Lately, Rucyahana is outraged by the arrest of Karenzi Karake, a regime insider with blood on his hands. Karake was indicted in 2008 by a Spanish court on charges of genocide and the killing of three Spanish nationals working for Medicos del Mondo. These Spanish nationals were “shot through the head at close range” in a murder that was then blamed on Hutus.1
Later, Karake was in charge of forces invading the DRC that lobbed artillery into population centers, as this article says:
“It’s a period during which the Rwandan army killed hundreds if not thousands of civilians in both Rwanda and the Congo (DRC), particularly in the late 90s. He (Karake) was one of the key figures and many victims and witnesses and often cites his name in serious crimes,” says Carina Tertsakian, a senior researcher on Rwanda at Human Rights Watch.
In this letter, we wish to focus particularly on the killings of civilians in the city of Kisangani in the Democratic Republic of Congo in June 2000. Press accounts identify General Karake as the commanding officer of Rwandan troops who fought against Ugandan army forces at Kisangani during that period. His own comments make clear that he had command of those forces at that time.
During that conflict, both sides acted with blatant disregard for the lives of the civilians present in Kisangani, Congo’s third largest city. According to a UN inter-agency assessment mission, more than 760 civilians were killed and 1,700 injured during four days of battle. Heavy artillery was used in a populated area of the city by the belligerents resulting in the destruction of schools, health centers, and churches as well as hundred of homes.
Whatever crimes Karake committed do not phase Rucyahana, who considers Karake to be a hero, as he said about the arrest:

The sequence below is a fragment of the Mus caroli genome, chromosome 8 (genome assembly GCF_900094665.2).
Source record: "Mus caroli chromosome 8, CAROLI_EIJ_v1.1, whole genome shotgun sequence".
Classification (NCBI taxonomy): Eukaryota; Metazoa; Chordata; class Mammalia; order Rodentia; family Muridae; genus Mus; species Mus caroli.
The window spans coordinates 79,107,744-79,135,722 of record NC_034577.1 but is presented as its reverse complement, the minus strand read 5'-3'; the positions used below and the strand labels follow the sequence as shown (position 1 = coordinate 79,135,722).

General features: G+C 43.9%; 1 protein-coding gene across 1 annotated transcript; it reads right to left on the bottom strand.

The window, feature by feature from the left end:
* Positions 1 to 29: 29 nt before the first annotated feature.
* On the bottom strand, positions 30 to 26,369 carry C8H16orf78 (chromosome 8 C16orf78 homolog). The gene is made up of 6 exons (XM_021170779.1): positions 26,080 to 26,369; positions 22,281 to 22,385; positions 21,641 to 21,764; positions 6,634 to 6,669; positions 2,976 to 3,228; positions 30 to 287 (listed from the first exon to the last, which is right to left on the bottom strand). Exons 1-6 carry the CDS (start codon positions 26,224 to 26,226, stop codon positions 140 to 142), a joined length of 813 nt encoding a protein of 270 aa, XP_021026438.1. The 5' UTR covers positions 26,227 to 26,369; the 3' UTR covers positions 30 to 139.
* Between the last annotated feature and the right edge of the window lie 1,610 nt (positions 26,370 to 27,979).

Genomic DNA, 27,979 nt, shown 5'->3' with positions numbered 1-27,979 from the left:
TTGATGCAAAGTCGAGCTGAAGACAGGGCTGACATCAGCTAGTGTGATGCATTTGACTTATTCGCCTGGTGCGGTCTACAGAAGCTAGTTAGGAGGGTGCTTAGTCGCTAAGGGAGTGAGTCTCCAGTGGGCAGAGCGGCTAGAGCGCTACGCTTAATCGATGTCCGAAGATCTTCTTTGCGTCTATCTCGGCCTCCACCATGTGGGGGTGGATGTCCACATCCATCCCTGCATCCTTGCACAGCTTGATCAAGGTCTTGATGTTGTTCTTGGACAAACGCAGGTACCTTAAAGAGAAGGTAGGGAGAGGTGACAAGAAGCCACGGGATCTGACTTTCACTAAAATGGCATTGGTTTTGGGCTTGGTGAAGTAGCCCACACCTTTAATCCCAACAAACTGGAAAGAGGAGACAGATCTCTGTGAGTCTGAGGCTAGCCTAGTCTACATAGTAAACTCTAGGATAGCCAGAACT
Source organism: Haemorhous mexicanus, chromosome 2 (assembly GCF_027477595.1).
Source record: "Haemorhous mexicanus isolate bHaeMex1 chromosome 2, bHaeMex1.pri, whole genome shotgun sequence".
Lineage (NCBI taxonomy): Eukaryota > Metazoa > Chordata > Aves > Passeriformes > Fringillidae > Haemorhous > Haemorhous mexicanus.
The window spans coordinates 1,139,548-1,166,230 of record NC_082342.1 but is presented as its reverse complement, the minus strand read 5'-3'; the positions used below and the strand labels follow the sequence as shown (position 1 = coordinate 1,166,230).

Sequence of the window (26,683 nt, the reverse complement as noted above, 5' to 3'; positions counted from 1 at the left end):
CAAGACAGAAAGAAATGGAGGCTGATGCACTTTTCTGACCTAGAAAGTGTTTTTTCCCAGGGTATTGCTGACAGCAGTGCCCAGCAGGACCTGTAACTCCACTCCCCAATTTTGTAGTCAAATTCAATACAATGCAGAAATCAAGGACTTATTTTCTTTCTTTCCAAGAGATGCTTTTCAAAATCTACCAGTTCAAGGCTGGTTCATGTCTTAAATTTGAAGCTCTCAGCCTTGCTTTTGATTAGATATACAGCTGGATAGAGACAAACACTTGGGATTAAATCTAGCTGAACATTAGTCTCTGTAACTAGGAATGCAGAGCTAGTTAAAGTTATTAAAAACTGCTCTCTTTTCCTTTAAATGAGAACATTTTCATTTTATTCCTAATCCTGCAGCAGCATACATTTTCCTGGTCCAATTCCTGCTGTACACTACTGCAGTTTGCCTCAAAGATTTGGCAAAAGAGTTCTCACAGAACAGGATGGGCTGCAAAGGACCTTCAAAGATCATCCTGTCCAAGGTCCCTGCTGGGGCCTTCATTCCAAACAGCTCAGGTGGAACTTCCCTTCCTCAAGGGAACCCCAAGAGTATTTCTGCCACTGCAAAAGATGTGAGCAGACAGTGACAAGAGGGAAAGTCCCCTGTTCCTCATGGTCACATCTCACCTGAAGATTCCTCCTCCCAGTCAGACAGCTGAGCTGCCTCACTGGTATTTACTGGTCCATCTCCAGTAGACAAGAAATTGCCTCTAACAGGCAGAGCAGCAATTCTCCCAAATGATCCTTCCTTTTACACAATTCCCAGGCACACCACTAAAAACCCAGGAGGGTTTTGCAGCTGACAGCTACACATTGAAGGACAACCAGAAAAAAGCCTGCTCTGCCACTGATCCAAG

“Those people who walk and eat with killers of our people do not arrest those Genocide perpetrators, but have the guts to arrest our heroes who risked their lives to stop the Genocide. They are exercising Genocide denial.
We Rwandans, knowing where we are coming from, have to jointly fight that arrogance,” he said.
Rucyahana has no objectivity towards Rwandan evil and is certainly not operating on the basis of any moral reasoning deduced from the Bible. He dances to the tune of Paul Kagame, but still finds a willing audience with gullible Christians in the West.
Hutu Militiamen Kill 3 Spanish Aid Workers in Rwanda
Published: January 20, 1997
RUHENGERI, Rwanda, Jan. 19— In what appeared to be a calculated attack against foreign aid groups here, Hutu militiamen shot and killed three Spanish aid workers and seriously wounded an American in an overnight raid in northwestern Rwanda, survivors said today.
Three Rwandan soldiers were also killed in the attack, aid workers said.
The Spaniards, shot through the head at close range, were members of the Spanish branch of the international charity Doctors of the World. In Paris, the parent group announced that it was suspending all aid activities in Rwanda pending further information about the killings.
The American, identified by aid workers as Nitin Madhav, 28, of the Pittsburgh area, was a program director for the organization. He was shot in the leg, which was later amputated at the local hospital at Ruhengeri, about 140 miles northwest of the capital, Kigali.
Mr. Madhav was later flown to the capital and evacuated for further treatment. The bodies of the three Spaniards — two men and a woman — were still in the aid workers’ house today.
»These people were executed, » Javier Zuniga, the director of the United Nations Human Rights Operation in Rwanda, said. »Clearly these attacks were aimed at aid workers and expatriates generally. »